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Evaluating Young's Modulus of Single Yeast Cells Based on Compression Using an Atomic Force Microscope with a Flat Tip

Published online by Cambridge University Press:  15 January 2021

Di Chang
Affiliation:
Department of Micro-Nano Mechanical Science and Engineering, Nagoya University, Room 108, Aerospace Mechanical Engineering Research Building, Furo-cho, Chikusa-ku, Nagoya, Aichi 464-8603, Japan
Takahiro Hirate
Affiliation:
Department of Micro-Nano Mechanical Science and Engineering, Nagoya University, Room 108, Aerospace Mechanical Engineering Research Building, Furo-cho, Chikusa-ku, Nagoya, Aichi 464-8603, Japan
Chihiro Uehara
Affiliation:
Department of Biomolecular Engineering, Graduate School of Engineering, Tohoku University, Aobayama 6-6-07, Sendai 980-8579, Japan
Hisataka Maruyama
Affiliation:
Department of Micro-Nano Mechanical Science and Engineering, Nagoya University, Room 108, Aerospace Mechanical Engineering Research Building, Furo-cho, Chikusa-ku, Nagoya, Aichi 464-8603, Japan
Nobuyuki Uozumi
Affiliation:
Department of Biomolecular Engineering, Graduate School of Engineering, Tohoku University, Aobayama 6-6-07, Sendai 980-8579, Japan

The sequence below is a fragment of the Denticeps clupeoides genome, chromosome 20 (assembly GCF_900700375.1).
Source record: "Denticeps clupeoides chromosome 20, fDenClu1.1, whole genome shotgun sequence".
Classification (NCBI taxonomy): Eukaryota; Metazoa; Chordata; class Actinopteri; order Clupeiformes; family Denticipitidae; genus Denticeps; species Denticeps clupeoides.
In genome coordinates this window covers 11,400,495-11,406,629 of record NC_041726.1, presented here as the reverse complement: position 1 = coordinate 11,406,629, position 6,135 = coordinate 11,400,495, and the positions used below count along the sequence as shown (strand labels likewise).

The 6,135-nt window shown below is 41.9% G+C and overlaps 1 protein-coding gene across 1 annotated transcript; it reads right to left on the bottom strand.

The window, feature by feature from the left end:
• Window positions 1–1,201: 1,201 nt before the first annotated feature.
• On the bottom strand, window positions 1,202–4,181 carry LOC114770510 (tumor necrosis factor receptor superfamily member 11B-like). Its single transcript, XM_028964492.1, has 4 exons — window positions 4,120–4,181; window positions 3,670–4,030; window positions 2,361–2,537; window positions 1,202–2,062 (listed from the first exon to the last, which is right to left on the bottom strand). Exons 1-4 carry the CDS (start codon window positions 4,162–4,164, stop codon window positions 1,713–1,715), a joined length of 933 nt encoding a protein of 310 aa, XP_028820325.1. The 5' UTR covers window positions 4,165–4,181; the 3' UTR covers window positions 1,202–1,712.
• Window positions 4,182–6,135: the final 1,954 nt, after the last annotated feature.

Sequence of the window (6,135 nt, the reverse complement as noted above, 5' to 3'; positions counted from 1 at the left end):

Fumihito Arai
Affiliation:
Department of Micro-Nano Mechanical Science and Engineering, Nagoya University, Room 108, Aerospace Mechanical Engineering Research Building, Furo-cho, Chikusa-ku, Nagoya, Aichi 464-8603, Japan Department of Mechanical Engineering, The University of Tokyo, Tokyo 113-8654, Japan
Corresponding

Abstract

In this research, atomic force microscopy (AFM) with a flat tip cantilever is utilized to measure Young's modulus of a whole yeast cell (Saccharomyces cerevisiae BY4741). The results acquired from AFM are similar to those obtained using a microfluidic chip compression system. The mechanical properties of single yeast cells are important parameters which can be examined using AFM. Conventional studies apply AFM with a sharp cantilever tip to indent the cell and measure the force-indentation curve, from which Young's modulus can be calculated. However, sharp tips introduce problems because the shape variation can lead to a different result and cannot represent the stiffness of the whole cell. It can lead to a lack of broader meaning when evaluating Young's modulus of yeast cells. In this report, we confirm the differences in results obtained when measuring the compression of a poly(dimethylsiloxane) bead using a commercial sharp tip versus a unique flat tip. The flat tip effectively avoids tip-derived errors, so we use this method to compress whole yeast cells and generate a force–deformation curve. We believe our proposed method is effective for evaluating Young's modulus of whole yeast cells.

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Original Article
Copyright
Copyright © The Author(s), 2021. Published by Cambridge University Press

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